Though we are aware of the term HRA or the House Rent Allowance; it is the amount paid by employers to their employees as part of the salary. But not many of us know that the employees staying in rented accommodation can very well claim it to lower their taxes. Adding to the irony, this lot is still confused with respect to the exemptions and the rules for filing the tax returns.

We guide you here for where, what and how with respect to claiming the HRA exemption at the time of filing the tax returns.

Where to claim

The condition here remains that you are a salaried person staying in a rented house. The benefits are barred for those staying in their own house. It could be a full or even a partial exemption. The employees can claim the HRA exemptions in the following ways:

  • Through the employer in the payroll
  • Through the yearly tax returns

It is always advisable to mention your HRA claims in the declaration form provided by the employer at the beginning of the financial year itself. This gets reflected in the Part B of Form 16 while filing the Income Tax Returns. This way the mismatch between tax returns and the Form 26AS is avoided.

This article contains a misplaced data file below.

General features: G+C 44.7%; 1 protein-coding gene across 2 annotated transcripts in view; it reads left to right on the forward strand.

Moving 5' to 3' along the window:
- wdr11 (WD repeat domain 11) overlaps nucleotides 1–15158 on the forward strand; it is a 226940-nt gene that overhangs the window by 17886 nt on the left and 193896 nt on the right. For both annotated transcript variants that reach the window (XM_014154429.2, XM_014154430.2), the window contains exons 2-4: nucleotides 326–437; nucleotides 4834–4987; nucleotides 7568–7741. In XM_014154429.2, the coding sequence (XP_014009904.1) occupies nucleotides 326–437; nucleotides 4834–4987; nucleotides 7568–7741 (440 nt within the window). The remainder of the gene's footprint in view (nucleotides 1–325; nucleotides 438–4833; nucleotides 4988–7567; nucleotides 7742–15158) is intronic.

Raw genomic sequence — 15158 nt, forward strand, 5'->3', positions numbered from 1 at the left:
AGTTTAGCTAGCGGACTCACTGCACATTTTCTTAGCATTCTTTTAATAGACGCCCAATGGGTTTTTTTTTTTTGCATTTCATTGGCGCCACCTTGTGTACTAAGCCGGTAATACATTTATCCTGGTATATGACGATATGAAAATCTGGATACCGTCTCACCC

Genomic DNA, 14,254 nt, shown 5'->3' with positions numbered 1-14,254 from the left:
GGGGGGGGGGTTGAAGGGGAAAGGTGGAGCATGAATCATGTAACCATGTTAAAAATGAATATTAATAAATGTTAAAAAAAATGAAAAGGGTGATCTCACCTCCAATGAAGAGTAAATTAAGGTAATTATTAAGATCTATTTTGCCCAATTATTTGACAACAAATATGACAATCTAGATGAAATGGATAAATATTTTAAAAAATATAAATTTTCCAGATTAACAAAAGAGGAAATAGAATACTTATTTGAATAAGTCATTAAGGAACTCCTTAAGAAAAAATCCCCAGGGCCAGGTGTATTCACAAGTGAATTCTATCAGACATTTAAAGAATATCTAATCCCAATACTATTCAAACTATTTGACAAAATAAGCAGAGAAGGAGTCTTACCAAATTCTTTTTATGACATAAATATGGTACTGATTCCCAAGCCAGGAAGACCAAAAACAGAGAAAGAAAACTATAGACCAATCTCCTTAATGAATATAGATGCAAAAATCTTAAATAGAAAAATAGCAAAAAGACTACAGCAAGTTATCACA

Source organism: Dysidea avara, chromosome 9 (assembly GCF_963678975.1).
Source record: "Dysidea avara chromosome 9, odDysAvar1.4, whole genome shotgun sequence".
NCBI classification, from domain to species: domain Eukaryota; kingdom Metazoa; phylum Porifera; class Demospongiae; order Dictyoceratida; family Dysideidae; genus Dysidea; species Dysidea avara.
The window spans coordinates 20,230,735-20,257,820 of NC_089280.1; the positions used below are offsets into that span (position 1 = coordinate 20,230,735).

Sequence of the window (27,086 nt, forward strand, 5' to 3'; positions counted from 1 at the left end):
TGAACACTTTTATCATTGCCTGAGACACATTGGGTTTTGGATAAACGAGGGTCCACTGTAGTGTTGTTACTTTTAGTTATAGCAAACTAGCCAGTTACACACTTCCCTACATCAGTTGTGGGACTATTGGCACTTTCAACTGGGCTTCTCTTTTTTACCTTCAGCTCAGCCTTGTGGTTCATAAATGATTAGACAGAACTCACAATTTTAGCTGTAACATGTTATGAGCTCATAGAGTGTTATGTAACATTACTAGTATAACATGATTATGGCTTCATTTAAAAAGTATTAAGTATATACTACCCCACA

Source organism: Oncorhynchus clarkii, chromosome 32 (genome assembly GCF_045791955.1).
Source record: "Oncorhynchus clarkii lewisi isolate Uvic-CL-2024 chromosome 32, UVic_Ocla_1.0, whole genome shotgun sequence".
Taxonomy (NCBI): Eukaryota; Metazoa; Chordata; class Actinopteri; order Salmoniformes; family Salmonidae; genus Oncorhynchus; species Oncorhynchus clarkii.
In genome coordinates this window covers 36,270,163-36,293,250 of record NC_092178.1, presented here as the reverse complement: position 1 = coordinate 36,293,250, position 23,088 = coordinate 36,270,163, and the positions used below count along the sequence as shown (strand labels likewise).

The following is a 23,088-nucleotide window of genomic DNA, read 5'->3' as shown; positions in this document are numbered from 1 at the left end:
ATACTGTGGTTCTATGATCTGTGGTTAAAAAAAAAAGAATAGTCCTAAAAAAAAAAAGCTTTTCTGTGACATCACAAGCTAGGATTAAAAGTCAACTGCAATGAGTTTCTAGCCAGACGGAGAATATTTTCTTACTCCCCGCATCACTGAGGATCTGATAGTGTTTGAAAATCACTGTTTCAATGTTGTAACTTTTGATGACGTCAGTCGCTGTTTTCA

The other way is to claim the HRA while filing the yearly tax returns. Now you will have to compute the exemptions for HRA and deduct it from the total taxable salary. It should be reflected in the appropriate schedule under ‘salaries’.

But it should be noted that the claims should be supported with proper documents as well to avoid penal consequences.

Support Documents for claiming HRA exemptions

The HRA claims under section 10(13A) are availed through the payroll from the employer after providing necessary supporting documents. The documents are to be submitted to the Human Resource Department or the accounts department of the company where the individual is working. The supporting here would obviously be the rent related documents. These are:

  • The rent agreement and the rent receipts in case of rent not exceeding Rs.1 lakh per annum.
  • The PAN of the landlord along with the other documents in case the rent exceeds Rs.1 lakh per annum.
  • The declaration from the landlord along with the name and address details in case he does not have a PAN along with other documents.

These documents need not be submitted to the tax authorities but should be handy in case of query from the tax office.

There are provisions for the individual non-salaried tax payers who are not receiving HRA. Section 820GG comes to their benefit to a specified limit for deductions for rental expenses.

Penalties for false claims

Giving wrong HRA information or suppressing the information or even claiming HRA not substantiated by any evidence may bounce back on you. Such deeds are penned as misreporting in the new provisions vide Finance Act, 2016. A penalty of 200% of the amount of tax payable can be levied on the individual.

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